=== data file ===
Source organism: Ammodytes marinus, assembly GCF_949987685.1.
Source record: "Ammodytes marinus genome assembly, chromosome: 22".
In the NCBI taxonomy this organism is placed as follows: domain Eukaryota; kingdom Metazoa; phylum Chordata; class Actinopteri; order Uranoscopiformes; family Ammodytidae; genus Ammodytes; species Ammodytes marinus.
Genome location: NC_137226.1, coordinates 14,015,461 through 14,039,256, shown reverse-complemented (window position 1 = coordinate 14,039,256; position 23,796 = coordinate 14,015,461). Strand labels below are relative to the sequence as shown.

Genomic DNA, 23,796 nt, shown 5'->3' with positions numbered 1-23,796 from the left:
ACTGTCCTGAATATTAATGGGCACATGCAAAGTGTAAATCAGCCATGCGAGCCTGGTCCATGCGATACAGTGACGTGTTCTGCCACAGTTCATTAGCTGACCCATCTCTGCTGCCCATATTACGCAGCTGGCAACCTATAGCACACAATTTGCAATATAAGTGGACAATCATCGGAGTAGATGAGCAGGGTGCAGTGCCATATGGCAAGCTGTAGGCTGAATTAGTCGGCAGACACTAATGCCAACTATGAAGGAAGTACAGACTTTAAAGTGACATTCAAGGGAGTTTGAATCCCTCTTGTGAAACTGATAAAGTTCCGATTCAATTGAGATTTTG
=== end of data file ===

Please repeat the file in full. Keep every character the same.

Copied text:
Source organism: Ammodytes marinus, assembly GCF_949987685.1.
Source record: "Ammodytes marinus genome assembly, chromosome: 22".
In the NCBI taxonomy this organism is placed as follows: domain Eukaryota; kingdom Metazoa; phylum Chordata; class Actinopteri; order Uranoscopiformes; family Ammodytidae; genus Ammodytes; species Ammodytes marinus.
Genome location: NC_137226.1, coordinates 14,015,461 through 14,039,256, shown reverse-complemented (window position 1 = coordinate 14,039,256; position 23,796 = coordinate 14,015,461). Strand labels below are relative to the sequence as shown.

Genomic DNA, 23,796 nt, shown 5'->3' with positions numbered 1-23,796 from the left:
ACTGTCCTGAATATTAATGGGCACATGCAAAGTGTAAATCAGCCATGCGAGCCTGGTCCATGCGATACAGTGACGTGTTCTGCCACAGTTCATTAGCTGACCCATCTCTGCTGCCCATATTACGCAGCTGGCAACCTATAGCACACAATTTGCAATATAAGTGGACAATCATCGGAGTAGATGAGCAGGGTGCAGTGCCATATGGCAAGCTGTAGGCTGAATTAGTCGGCAGACACTAATGCCAACTATGAAGGAAGTACAGACTTTAAAGTGACATTCAAGGGAGTTTGAATCCCTCTTGTGAAACTGATAAAGTTCCGATTCAATTGAGATTTTG